More generally, Alibaba is also working to build a footprint in Southeast Asia, and GetLinks fits into that focus. Alibaba owns e-commerce firm Lazada, has invested in Indonesia’s Tokopedia and — as we reported earlier this month — it is in talks to invest in Grab. In addition, its fintech affiliate Ant Financial has been busy striking deals across the region.
GetLinks claims to have 500,000 registered job seekers, with 3,000 companies on its platform.
Revolut, the London-based fintech that offers a digital banking account and sprawling set of other financial services, is disclosing that it has raised a whopping $250 million in Series C funding, less than three years since launching.
The new round, which gives the company a $1.7 billion post-money valuation — a five-fold increase in under a year, we’re told — was led by Hong Kong based DST Global, along with a group of new and existing investors that includes Index Ventures, and Ribbit Capital. In case you aren’t keeping up, it brings the total amount raised by Revolut to $340 million in less than 36 months.
To put this into context, TransferWise — London’s undisputed fintech darling and on some features a direct competitor to Revolut — recently announced $280 million in Series D investment, giving the company a reported post-money valuation of $1.6 billion. The difference? It took TransferWise seven years compared to Revolut’s three.
That’s testament to how much value investors are now placing on bank-disrupting fintech or perhaps signs of a fintech bubble. Or both. It is also worth remembering that these are private valuations with neither company yet to float on the public markets, even if TranserWise looks increasingly a candidate to do so.
Meanwhile, Revolut says the new round of funding and surge in valuation follows “incredible growth figures to date,” with the fintech now processing $1.8 billion through the platform each month and signing up between 6,000 and 8,000 new customers every day.
It claims nearly 2 million customers in total, of which 250,000 are daily active users, roughly 400,000 are weekly active users and 900,000 are monthly active users. The company says the target is 100 million customers in the next five years.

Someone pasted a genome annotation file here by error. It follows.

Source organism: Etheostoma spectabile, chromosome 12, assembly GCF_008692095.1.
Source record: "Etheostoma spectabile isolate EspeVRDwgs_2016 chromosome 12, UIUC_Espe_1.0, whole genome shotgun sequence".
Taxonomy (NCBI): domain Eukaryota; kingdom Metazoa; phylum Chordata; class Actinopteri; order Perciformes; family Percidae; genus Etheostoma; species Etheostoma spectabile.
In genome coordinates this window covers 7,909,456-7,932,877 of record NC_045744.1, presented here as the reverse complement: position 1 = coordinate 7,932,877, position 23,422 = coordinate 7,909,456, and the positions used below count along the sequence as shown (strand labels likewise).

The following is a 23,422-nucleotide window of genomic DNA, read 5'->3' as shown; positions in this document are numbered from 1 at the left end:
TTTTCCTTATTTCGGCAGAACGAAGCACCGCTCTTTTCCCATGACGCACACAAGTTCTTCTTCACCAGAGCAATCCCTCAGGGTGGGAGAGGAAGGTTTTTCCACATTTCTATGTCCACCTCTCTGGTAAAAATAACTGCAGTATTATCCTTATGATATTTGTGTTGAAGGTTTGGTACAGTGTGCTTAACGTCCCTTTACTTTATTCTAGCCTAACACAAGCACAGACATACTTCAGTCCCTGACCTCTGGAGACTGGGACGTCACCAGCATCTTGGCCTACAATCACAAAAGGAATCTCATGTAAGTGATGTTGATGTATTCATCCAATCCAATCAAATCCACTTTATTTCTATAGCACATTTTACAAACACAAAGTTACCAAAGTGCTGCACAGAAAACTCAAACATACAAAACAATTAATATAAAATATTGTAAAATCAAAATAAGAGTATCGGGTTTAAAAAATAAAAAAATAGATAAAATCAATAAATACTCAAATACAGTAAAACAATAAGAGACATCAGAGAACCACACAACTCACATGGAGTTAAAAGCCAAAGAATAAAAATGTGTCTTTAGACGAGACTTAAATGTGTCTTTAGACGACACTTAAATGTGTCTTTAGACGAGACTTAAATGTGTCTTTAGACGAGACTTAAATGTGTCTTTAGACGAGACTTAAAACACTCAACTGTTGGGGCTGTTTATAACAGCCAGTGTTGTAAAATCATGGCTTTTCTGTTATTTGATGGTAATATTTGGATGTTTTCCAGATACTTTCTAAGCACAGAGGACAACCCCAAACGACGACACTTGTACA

For a little more context, TransferWise has 3 million customers. I’m also told U.K. challenger bank Monzo now has 630,000 current account customers, of which 200,000 are daily active users, 360,000 are weekly active users and 500,000 are monthly active users. (In both Revolut and Monzo’s case, active users are defined as making at least one financial transaction.)
With the aim of persuading both consumers and businesses to ditch their traditional bank, Revolut offers most of the features you’d expect of a current account, including physical and virtual debit cards, direct debits and money transfer. Its “attack vector” (to borrow Monzo’s Tom Blomfield’s phrase) was originally low exchange fees when spending in a foreign currency, which undoubtedly fuelled much of the startup’s early growth and mindshare, but new features and products are being added at an increasingly fast pace.
Many of these are through partnerships with other fintech companies, and include travel insurance, phone insurance, credit, savings, and cryptocurrency. The latter looks like riding the hype cycle almost perfectly. Revolut is also applying for a European banking license, which would enable it to begin balance sheet lending, too.
To that end, Revolut says the Series C funding will be used to go beyond Europe and expand worldwide, starting with the U.S., Canada, Singapore, Hong Kong, and Australia this year. The company also expects to increase its workforce from 350 to around 800 employees in 2018.